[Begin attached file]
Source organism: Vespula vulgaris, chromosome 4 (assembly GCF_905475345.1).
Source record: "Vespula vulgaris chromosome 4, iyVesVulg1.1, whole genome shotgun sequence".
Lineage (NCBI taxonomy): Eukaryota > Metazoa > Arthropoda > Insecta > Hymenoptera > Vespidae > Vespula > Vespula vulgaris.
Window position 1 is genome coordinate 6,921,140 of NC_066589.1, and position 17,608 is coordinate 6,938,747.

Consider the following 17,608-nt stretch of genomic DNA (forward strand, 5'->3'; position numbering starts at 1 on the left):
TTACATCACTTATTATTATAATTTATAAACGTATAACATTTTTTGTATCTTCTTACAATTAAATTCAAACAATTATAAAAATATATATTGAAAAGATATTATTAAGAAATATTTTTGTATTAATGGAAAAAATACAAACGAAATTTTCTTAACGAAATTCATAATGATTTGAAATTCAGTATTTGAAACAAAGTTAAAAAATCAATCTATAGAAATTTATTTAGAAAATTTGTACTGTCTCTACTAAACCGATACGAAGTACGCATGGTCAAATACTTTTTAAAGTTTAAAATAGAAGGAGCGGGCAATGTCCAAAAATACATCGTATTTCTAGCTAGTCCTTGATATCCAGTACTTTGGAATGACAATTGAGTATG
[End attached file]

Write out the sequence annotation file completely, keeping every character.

Source organism: Vespula vulgaris, chromosome 4 (assembly GCF_905475345.1).
Source record: "Vespula vulgaris chromosome 4, iyVesVulg1.1, whole genome shotgun sequence".
Lineage (NCBI taxonomy): Eukaryota > Metazoa > Arthropoda > Insecta > Hymenoptera > Vespidae > Vespula > Vespula vulgaris.
Window position 1 is genome coordinate 6,921,140 of NC_066589.1, and position 17,608 is coordinate 6,938,747.

Consider the following 17,608-nt stretch of genomic DNA (forward strand, 5'->3'; position numbering starts at 1 on the left):
TTACATCACTTATTATTATAATTTATAAACGTATAACATTTTTTGTATCTTCTTACAATTAAATTCAAACAATTATAAAAATATATATTGAAAAGATATTATTAAGAAATATTTTTGTATTAATGGAAAAAATACAAACGAAATTTTCTTAACGAAATTCATAATGATTTGAAATTCAGTATTTGAAACAAAGTTAAAAAATCAATCTATAGAAATTTATTTAGAAAATTTGTACTGTCTCTACTAAACCGATACGAAGTACGCATGGTCAAATACTTTTTAAAGTTTAAAATAGAAGGAGCGGGCAATGTCCAAAAATACATCGTATTTCTAGCTAGTCCTTGATATCCAGTACTTTGGAATGACAATTGAGTATG